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my 06 Poprad ate a Cane Creek headset a few weeks ago.. on a bike i bought in January! it's a rain-only bike, and i live in Portland, so i'm not too freaked out. the bike will be my commuting and training bike for at least the next 5 years, so i'm putting in a Chris King.

fwiw, my Madone has a Chris King, it's way smoother than anything else, including Campy.
 

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I had a 2003 Trek 5200, which had a Cane Creek S2 threadless headset. I could never get it to adjust right, it would either bind, or it was loose, and there was no in-between. So I "upgraded" it to the Cane Creek S6 headset, figuring the bearings were better, and perhaps the headset I had was just bad in some way, or perhaps badly installed. Anyway, long story short, that didn't make it any better. So I got fed up and replaced it with a Chris King, and it was trouble free from then on. I don't know if the problems were due to the Cane Creek headsets, the fork steerer, or the headtube not being properly faced (or some combination of all of the above), but whatever it was, the CK fixed it all. Since then I won't buy another headset. To me it's worth the extra $50 to not have to worry about it.
 

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one might think

if you bought a new Trek and the headset was binding that Trek and the dealer would have been happy to replace it under warranty. And like you said, if you got it then burn it on whatever you want including a new CK.
 

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I think if anyone installed a CK headset on their rain bike and rode it for 5 years, it would also be shot.

But, a $20 headset properly maintained may have the same life as a CK headset...properly maintained.
 

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I resemble that remark

Spunout said:
I think if anyone installed a CK headset on their rain bike and rode it for 5 years, it would also be shot.

But, a $20 headset properly maintained may have the same life as a CK headset...properly maintained.

What is proper maintenance?
I put a CK on my commuter and forget about it.
 

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Discussion Starter · #14 ·
Thanks for all the replies. When I mentioned Cris King and Cane Creek it was simply the first two names that came to mind. My point was....is there a big difference in the quality of headsets?

In my case, if I can afford it, I will be buying a $375 Soma frame.....so a headset that costs about 25% of the cost of the frame may be a bit much.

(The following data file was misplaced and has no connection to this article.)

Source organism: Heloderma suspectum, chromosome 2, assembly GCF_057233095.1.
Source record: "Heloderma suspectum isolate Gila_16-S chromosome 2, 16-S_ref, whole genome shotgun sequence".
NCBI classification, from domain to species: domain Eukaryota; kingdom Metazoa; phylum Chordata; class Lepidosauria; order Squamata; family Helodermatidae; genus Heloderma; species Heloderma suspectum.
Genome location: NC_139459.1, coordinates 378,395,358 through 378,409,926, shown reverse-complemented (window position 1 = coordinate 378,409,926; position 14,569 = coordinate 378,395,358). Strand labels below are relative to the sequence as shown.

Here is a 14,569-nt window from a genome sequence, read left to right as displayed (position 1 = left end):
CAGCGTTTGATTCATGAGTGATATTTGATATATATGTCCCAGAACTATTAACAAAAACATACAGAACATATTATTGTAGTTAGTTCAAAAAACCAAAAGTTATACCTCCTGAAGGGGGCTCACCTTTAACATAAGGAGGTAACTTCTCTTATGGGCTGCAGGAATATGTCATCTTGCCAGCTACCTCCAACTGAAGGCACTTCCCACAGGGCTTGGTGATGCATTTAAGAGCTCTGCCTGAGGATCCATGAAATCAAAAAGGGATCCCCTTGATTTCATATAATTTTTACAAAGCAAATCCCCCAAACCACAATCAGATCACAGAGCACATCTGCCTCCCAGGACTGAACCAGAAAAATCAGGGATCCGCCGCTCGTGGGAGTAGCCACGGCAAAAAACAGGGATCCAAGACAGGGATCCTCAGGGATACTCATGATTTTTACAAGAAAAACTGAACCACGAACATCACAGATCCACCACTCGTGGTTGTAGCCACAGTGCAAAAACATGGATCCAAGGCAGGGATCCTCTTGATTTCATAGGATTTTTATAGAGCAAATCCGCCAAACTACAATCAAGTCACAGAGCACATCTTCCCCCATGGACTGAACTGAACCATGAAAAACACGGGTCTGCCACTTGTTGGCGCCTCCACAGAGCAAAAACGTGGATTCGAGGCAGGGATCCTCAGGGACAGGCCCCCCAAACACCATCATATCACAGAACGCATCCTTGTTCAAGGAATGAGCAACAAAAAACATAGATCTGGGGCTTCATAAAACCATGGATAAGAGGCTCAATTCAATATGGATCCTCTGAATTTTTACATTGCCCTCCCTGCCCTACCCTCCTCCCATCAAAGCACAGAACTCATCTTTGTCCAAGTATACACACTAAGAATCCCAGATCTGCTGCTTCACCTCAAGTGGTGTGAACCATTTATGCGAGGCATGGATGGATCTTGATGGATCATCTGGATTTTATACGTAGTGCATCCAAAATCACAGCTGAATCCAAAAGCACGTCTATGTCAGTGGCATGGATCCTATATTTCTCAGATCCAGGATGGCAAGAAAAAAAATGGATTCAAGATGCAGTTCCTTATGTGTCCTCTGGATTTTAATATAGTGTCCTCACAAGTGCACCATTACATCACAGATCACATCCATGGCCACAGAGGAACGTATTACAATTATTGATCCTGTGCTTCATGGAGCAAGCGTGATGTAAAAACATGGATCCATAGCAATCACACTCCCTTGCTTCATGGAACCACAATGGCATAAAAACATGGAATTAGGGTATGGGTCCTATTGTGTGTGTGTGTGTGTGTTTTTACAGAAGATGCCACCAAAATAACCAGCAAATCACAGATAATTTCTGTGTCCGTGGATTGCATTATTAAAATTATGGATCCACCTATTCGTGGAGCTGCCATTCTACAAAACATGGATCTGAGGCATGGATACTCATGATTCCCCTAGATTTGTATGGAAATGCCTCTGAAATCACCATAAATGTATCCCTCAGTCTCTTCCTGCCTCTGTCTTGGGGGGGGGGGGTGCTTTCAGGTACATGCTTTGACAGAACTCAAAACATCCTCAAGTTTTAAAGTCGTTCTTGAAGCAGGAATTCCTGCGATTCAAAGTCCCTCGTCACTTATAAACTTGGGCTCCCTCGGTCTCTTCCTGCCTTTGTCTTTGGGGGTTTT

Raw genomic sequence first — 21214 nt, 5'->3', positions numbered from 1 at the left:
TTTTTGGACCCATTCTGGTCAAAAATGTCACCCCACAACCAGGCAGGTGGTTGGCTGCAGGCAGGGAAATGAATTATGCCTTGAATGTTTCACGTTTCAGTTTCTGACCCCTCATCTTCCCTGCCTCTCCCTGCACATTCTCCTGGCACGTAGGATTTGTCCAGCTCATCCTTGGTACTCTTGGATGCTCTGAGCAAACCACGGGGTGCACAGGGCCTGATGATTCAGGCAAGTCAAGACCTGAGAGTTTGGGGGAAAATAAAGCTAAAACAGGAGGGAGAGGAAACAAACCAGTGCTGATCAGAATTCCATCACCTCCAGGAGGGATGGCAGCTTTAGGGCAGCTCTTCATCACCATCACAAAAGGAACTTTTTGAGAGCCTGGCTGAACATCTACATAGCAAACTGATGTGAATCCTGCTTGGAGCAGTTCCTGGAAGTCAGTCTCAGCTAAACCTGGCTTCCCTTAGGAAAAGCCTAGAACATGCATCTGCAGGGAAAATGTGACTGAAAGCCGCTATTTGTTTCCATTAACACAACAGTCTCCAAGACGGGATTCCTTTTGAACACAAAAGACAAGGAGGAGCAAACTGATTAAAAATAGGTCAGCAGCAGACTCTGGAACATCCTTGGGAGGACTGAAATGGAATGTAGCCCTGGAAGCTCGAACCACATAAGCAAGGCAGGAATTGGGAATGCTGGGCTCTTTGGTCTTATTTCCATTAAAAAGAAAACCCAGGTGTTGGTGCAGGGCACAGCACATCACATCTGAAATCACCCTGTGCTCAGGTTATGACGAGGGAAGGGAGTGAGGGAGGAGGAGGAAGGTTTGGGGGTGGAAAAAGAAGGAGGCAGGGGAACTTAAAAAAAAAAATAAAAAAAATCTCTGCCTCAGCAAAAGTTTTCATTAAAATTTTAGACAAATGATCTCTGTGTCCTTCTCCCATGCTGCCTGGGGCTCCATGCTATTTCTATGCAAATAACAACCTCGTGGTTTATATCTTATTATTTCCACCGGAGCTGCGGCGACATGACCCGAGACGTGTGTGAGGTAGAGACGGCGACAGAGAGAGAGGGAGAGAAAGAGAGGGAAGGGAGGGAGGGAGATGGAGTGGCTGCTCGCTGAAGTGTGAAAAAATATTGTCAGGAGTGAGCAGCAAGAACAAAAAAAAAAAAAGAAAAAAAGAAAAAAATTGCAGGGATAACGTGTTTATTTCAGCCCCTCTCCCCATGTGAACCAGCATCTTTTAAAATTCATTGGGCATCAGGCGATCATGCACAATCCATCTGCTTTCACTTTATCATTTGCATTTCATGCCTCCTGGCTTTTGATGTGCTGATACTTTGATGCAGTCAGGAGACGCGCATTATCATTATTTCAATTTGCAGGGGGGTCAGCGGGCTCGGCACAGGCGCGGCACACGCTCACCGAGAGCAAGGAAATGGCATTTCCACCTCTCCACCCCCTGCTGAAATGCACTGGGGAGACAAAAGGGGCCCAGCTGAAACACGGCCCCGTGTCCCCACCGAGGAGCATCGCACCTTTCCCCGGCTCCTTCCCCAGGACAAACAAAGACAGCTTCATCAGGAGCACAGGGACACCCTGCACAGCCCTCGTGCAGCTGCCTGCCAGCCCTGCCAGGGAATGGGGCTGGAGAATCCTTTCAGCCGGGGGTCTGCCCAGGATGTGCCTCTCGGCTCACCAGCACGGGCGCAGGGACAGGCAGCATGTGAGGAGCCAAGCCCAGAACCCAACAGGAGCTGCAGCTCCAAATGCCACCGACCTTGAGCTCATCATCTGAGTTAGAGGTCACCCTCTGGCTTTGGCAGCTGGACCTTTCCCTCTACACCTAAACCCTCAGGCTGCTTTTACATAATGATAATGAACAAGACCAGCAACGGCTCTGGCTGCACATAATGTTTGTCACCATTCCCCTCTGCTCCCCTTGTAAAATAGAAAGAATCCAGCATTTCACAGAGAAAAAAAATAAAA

The bottom line is that I appreciate all the comments and just hope I can scrape up the money for the frame. Thanks again.
 

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Spunout said:
I think if anyone installed a CK headset on their rain bike and rode it for 5 years, it would also be shot.

But, a $20 headset properly maintained may have the same life as a CK headset...properly maintained.
April 2001 fitted a CK Black 1 1/8" headset to Pegoretti Marcelo. The bike is ridden all year round in the UK as well as Italy etc. I've ridden in sub zero snowy conditions where local authority workers put salt on the roads. My CK has been flawless. My only gripe is that they cost £125 here. Even at trade price it's more than US retail!
 

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I have two King headsets, a Cane Creek S2, and an IRD Techno-Glide. I will never buy a Cane Creek again, I could never get it adjusted right. The King headsets are really nice, but I think the IRD is of equal quality and in my opinion looks better in silver. In fact after installing the IRD it felt smoother than either of the Kings, but they have both been used, so not really a fair comparison. The IRD is expensive, but still much cheaper than the King. You can check them out at <http://www.interlocracing.com/headset.html>. I have also heard good things about FSA headsets, but have never used them.
 

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Chris King's are reputed to make the world's best headset, to me on a road bike this is the equivalent of making the worlds best tire valve stem cap. :)
I've never had an issue with any of my headsets. Maybe if I road in the rain more, or experienced any problems whatsoever with a headset my opinion would be different, but until then I'm sticking with whatever works.
Now on a mountain bike I could see spending a little more, I currently have a Synchros on my MTB that I got from Nashbar a few years ago for around $20 that's been flawless.